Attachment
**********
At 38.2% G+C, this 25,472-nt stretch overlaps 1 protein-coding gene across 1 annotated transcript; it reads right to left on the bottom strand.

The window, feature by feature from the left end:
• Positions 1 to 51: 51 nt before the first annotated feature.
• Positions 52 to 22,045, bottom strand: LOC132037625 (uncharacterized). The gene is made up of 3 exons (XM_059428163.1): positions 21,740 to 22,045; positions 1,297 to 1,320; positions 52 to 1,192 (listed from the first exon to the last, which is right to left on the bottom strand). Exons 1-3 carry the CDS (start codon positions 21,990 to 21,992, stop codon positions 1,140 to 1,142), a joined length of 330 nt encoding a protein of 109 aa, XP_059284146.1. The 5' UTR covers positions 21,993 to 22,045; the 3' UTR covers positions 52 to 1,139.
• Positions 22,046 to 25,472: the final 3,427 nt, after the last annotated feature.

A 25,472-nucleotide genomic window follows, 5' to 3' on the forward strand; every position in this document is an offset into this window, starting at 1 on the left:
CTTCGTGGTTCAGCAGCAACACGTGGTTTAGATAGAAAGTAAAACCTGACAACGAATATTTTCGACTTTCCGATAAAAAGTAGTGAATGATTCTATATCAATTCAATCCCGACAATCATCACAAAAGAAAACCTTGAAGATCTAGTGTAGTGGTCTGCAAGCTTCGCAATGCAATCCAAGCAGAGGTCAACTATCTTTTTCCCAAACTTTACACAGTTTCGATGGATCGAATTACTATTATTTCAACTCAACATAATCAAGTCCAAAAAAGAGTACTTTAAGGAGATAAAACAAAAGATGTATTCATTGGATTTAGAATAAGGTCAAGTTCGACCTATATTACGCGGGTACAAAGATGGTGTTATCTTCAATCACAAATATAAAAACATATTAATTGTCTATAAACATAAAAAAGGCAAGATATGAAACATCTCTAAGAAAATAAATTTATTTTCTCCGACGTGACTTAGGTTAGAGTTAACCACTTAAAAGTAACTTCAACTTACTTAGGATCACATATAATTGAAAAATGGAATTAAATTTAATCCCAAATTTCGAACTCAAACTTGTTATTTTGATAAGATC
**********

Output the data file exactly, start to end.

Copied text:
At 38.2% G+C, this 25,472-nt stretch overlaps 1 protein-coding gene across 1 annotated transcript; it reads right to left on the bottom strand.

The window, feature by feature from the left end:
• Positions 1 to 51: 51 nt before the first annotated feature.
• Positions 52 to 22,045, bottom strand: LOC132037625 (uncharacterized). The gene is made up of 3 exons (XM_059428163.1): positions 21,740 to 22,045; positions 1,297 to 1,320; positions 52 to 1,192 (listed from the first exon to the last, which is right to left on the bottom strand). Exons 1-3 carry the CDS (start codon positions 21,990 to 21,992, stop codon positions 1,140 to 1,142), a joined length of 330 nt encoding a protein of 109 aa, XP_059284146.1. The 5' UTR covers positions 21,993 to 22,045; the 3' UTR covers positions 52 to 1,139.
• Positions 22,046 to 25,472: the final 3,427 nt, after the last annotated feature.

A 25,472-nucleotide genomic window follows, 5' to 3' on the forward strand; every position in this document is an offset into this window, starting at 1 on the left:
CTTCGTGGTTCAGCAGCAACACGTGGTTTAGATAGAAAGTAAAACCTGACAACGAATATTTTCGACTTTCCGATAAAAAGTAGTGAATGATTCTATATCAATTCAATCCCGACAATCATCACAAAAGAAAACCTTGAAGATCTAGTGTAGTGGTCTGCAAGCTTCGCAATGCAATCCAAGCAGAGGTCAACTATCTTTTTCCCAAACTTTACACAGTTTCGATGGATCGAATTACTATTATTTCAACTCAACATAATCAAGTCCAAAAAAGAGTACTTTAAGGAGATAAAACAAAAGATGTATTCATTGGATTTAGAATAAGGTCAAGTTCGACCTATATTACGCGGGTACAAAGATGGTGTTATCTTCAATCACAAATATAAAAACATATTAATTGTCTATAAACATAAAAAAGGCAAGATATGAAACATCTCTAAGAAAATAAATTTATTTTCTCCGACGTGACTTAGGTTAGAGTTAACCACTTAAAAGTAACTTCAACTTACTTAGGATCACATATAATTGAAAAATGGAATTAAATTTAATCCCAAATTTCGAACTCAAACTTGTTATTTTGATAAGATC